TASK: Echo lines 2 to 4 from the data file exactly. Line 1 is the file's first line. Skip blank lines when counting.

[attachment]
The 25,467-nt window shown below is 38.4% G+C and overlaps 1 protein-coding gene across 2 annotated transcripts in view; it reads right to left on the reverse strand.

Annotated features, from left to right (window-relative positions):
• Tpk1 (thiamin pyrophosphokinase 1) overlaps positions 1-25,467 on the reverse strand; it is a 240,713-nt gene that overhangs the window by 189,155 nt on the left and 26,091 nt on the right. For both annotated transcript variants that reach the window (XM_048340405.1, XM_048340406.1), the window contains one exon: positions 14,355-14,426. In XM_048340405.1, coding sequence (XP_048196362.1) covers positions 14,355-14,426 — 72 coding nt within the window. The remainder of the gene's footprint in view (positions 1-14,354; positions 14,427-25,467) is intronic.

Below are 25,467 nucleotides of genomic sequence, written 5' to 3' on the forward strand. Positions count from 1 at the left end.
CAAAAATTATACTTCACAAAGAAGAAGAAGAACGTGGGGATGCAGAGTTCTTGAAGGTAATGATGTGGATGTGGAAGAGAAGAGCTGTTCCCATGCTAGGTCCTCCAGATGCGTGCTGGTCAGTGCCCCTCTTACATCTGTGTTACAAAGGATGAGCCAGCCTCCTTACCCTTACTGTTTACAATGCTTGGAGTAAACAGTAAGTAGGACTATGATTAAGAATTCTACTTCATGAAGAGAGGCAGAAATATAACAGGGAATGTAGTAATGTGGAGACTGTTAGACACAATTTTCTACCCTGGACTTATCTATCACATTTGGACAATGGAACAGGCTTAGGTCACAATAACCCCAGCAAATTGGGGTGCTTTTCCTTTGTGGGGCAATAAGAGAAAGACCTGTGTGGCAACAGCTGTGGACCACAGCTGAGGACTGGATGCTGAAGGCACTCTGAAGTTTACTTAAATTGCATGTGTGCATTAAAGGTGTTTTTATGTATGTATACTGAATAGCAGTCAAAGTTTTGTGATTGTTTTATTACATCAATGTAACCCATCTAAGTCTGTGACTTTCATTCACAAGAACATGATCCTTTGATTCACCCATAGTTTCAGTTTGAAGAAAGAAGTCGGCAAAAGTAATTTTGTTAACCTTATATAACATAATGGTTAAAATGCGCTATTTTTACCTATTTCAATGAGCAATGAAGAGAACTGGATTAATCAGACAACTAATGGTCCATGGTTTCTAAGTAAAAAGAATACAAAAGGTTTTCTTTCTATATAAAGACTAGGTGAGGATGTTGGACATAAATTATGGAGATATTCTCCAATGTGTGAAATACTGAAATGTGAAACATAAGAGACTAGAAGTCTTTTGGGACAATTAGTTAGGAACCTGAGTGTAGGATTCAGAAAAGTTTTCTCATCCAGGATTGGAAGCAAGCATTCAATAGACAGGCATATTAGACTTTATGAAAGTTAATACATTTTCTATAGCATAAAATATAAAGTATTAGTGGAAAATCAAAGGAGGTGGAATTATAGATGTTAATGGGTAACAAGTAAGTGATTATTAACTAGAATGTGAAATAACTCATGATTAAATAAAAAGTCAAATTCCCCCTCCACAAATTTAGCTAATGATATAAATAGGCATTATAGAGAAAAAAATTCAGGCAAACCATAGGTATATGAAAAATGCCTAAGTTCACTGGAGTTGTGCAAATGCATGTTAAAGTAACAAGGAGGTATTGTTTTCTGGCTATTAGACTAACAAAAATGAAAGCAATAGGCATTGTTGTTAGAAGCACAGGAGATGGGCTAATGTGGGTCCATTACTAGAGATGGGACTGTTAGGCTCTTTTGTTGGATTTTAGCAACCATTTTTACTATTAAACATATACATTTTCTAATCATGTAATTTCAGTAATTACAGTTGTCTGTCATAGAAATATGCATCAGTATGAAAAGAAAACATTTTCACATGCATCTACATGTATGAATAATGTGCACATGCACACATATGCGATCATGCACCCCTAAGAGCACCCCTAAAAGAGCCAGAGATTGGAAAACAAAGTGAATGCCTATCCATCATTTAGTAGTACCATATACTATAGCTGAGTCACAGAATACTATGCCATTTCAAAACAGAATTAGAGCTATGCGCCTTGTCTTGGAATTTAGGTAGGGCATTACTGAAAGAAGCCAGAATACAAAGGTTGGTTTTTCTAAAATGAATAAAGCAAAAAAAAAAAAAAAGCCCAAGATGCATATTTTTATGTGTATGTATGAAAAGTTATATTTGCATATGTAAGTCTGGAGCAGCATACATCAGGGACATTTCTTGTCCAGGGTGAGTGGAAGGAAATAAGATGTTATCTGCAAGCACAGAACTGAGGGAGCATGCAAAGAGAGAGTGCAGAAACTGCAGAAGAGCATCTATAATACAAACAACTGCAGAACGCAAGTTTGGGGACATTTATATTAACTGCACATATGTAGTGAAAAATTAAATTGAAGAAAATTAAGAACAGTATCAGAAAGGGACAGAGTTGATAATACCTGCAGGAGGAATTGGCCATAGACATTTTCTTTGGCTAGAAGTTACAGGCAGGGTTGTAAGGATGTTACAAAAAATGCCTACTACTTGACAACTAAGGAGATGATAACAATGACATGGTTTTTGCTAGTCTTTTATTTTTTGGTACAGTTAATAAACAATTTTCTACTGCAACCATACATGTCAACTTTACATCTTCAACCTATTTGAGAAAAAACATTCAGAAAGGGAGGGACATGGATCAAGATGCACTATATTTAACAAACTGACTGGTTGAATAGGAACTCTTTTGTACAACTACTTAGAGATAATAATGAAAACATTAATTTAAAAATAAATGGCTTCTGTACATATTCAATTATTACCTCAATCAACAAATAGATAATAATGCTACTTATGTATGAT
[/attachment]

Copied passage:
Annotated features, from left to right (window-relative positions):
• Tpk1 (thiamin pyrophosphokinase 1) overlaps positions 1-25,467 on the reverse strand; it is a 240,713-nt gene that overhangs the window by 189,155 nt on the left and 26,091 nt on the right. For both annotated transcript variants that reach the window (XM_048340405.1, XM_048340406.1), the window contains one exon: positions 14,355-14,426. In XM_048340405.1, coding sequence (XP_048196362.1) covers positions 14,355-14,426 — 72 coding nt within the window. The remainder of the gene's footprint in view (positions 1-14,354; positions 14,427-25,467) is intronic.

Below are 25,467 nucleotides of genomic sequence, written 5' to 3' on the forward strand. Positions count from 1 at the left end.